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First, and to be revisited later, Arpaio was not convicted by a jury of violating any law. He was sanctioned by a judge for disobeying the judge’s order. Those circumstances dispose of much normal due process, and essentially make the judge, judge, jury, and executioner. The bigger issue is that Trump critics believe this action just confirms his alleged racism and lawlessness, and are rushing to make it the next impeachment level frenzy. Let me also disclaim that I am writing this on the fly, working from recollection, and will need to go back to document and substantiate with links and possibly submit for outside publishing.
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The merits here are more nuanced than the clashing narratives admit. Arpaio went out of retirement from law enforcement in 1992 to run for sheriff precisely to address what Maricopa perceived as a problem of rampant crime and lax border enforcement. President Obama’s record on immigration is complex and debated. Some, including Obama and his defenders when it’s convenient, cite a high level of deportations. However, if accurate, those numbers reflect not border security, but a focus on illegal immigrants who have violated criminal laws. The border itself, critics charge, became increasingly porous and in places in Texas and Arizona, a virtual lawless no man’s land and sometimes warzone.
 
The federal government has legal authority over immigration policy and enforcement. But, two complications come into play here. First, the policy and its enforcement should reflect the statutory law of the land, and not purely the whims of the current administration. Many in Arizona believed they were being neglected and sacrificed to the administration’s desire not to police and interdict border crossers.
 
Second, state and local law enforcement cannot establish or execute immigration policy, but, they have had the long recognized authority, when they come into contact with people illegally present in the US, to detain the people and hold them for apprehension by federal authorities. Arpaio was an enthusiast of this practice. The Obama administration was not an enthusiast of retrieving all the detainees Arpaio wanted it to claim. Among other related issues, it became something of a festering debate between Arizona and the United States, Arizona’s position being: “Enforce the damn law!” and the Administration’s position being: “We are the law.” Recall the spectacle of the faceoff between Obama and Governor Jan Brewer at the airport. Some of the coverage embarrassed the administration. Most of it was designed to embarrass Arizona and to demonize Arpaio.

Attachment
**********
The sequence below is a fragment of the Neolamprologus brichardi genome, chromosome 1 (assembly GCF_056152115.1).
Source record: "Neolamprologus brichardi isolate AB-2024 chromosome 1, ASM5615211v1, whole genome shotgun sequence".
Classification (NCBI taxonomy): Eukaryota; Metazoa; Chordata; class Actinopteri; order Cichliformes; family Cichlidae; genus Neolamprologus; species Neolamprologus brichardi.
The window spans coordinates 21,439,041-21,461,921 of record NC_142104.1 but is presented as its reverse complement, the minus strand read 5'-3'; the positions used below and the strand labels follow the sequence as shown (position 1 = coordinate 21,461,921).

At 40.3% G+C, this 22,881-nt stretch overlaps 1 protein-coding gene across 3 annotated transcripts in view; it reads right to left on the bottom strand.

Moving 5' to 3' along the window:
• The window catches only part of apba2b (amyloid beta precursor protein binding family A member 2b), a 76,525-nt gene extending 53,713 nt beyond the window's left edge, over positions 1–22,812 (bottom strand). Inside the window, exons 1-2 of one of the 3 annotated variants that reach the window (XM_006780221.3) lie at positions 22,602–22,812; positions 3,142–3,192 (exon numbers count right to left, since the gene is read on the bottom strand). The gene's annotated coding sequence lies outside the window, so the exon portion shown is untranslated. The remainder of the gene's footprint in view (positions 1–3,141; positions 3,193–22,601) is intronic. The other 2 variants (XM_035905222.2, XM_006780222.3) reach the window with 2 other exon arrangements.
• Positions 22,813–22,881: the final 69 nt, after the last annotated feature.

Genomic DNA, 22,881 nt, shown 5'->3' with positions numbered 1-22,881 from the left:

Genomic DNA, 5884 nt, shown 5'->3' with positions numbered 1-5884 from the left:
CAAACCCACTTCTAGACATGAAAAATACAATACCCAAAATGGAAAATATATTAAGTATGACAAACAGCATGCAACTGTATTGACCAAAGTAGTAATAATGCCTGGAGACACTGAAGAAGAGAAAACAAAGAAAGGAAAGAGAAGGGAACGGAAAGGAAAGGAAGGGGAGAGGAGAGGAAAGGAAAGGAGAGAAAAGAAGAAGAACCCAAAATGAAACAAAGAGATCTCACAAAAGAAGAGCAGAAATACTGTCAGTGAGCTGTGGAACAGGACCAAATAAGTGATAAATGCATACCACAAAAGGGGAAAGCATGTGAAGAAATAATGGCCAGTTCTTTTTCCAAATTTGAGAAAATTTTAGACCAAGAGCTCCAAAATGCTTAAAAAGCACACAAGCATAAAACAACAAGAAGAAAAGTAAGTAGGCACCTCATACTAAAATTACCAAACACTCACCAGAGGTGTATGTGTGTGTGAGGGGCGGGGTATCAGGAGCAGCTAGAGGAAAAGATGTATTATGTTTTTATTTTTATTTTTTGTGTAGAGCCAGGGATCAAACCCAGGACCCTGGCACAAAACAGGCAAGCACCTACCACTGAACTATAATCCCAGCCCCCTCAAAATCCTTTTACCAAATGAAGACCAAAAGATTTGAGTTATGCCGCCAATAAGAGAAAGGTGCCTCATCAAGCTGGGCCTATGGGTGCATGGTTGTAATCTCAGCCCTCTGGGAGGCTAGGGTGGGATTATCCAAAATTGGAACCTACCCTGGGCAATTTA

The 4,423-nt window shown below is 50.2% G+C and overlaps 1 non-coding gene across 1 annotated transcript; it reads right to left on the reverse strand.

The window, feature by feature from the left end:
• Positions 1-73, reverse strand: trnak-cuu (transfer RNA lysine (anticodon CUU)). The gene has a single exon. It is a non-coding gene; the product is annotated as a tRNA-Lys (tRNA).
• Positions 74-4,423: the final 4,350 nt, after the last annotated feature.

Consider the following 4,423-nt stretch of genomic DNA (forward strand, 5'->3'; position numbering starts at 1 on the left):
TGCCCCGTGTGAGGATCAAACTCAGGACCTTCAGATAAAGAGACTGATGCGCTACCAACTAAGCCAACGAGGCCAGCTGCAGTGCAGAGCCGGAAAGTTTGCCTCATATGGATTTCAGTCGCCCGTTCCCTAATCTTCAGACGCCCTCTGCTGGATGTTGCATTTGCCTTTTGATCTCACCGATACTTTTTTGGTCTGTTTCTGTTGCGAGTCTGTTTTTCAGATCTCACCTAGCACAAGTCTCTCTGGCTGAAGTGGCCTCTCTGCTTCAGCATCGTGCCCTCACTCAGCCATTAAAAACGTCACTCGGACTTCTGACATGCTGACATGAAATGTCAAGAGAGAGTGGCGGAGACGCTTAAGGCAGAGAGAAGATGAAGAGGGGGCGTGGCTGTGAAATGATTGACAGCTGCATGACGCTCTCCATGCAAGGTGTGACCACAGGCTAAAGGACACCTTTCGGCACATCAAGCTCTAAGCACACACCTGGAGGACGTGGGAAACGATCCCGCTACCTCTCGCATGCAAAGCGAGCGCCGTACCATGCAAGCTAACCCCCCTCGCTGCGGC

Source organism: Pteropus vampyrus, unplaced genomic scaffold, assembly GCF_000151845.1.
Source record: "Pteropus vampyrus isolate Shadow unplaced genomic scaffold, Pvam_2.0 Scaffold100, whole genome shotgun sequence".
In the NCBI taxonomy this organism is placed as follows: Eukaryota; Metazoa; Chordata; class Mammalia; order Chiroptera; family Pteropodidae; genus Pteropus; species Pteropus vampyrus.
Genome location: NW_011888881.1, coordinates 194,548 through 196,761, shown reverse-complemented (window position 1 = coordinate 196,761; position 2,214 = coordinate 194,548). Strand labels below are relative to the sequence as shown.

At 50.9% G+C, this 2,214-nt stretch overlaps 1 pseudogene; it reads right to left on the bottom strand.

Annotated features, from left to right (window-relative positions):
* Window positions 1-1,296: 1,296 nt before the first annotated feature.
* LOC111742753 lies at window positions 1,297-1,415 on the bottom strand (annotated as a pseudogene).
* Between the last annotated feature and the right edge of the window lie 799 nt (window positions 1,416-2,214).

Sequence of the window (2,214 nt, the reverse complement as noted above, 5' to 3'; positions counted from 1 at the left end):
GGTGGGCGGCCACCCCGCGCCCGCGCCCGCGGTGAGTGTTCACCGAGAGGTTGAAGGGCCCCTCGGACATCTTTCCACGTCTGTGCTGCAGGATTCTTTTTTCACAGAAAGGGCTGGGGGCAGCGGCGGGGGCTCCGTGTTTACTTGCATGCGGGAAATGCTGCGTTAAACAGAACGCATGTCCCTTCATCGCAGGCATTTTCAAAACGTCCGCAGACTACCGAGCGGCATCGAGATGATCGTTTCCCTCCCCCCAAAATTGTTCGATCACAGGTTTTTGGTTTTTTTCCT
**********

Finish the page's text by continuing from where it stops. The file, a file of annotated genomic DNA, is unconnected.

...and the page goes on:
In 2007, I believe, Arpaio had improperly detained for eight hours a Mexican immigrant who actually held a valid travel visa. The immigrant sued Arpaio for civil rights violations. The Obama administration intervened in the lawsuit and basically tried to tie Arpaio’s hands. Claiming absolute authority over immigration policy, the administration argued, and the judge bought, that Arizona had no authority detain people simply because of their illegal presence in Arizona. The administration asked for and the judge entered an order barring Arpaio from detaining illegal immigrants and trying to present them to ICE to take into custody.
 
This was essentially a lawless order constituting an “Arpaio Exception.” Any other police or sheriff department in the land could, when contacting an illegal immigrant in the course of ordinary law enforcement, whether traffic, domestic, or criminal, hold that person and notify the feds. But now, not Joe.
 
Arpaio’s Department said: “That’s nuts. We’re going to keep doing it.” And announced to the public they were going to keep doing it. And so, the clash between the sheriff and the feds continued for a number of years. Obama’s DOJ sought and obtained a finding of civil contempt against Arpaio. Arpio pressed on. Obama’s DOJ sought a criminal contempt citation. The first judge referred the matter for hearing to a different judge. In typically slimy political mode, DOJ brought the criminal complaint weeks before Arpaio’s run for reelection in 2016. Trial to a judge, not a jury, was in late October. Arpaio was convicted and lost reelection in early November. Trump won election the same day, in part running for strong border enforcement and against Obama’s immigration policies. The proceedings continued till the present and the 85 year old Arpaio was about to be sentenced, until Trump yesterday pardoned him.
 
People can and will think what they want about Arpaio and about Trump. As for the disposition of this case, I believe it was the right political outcome of a thoroughly political clash and that Arpaio does not belong in jail.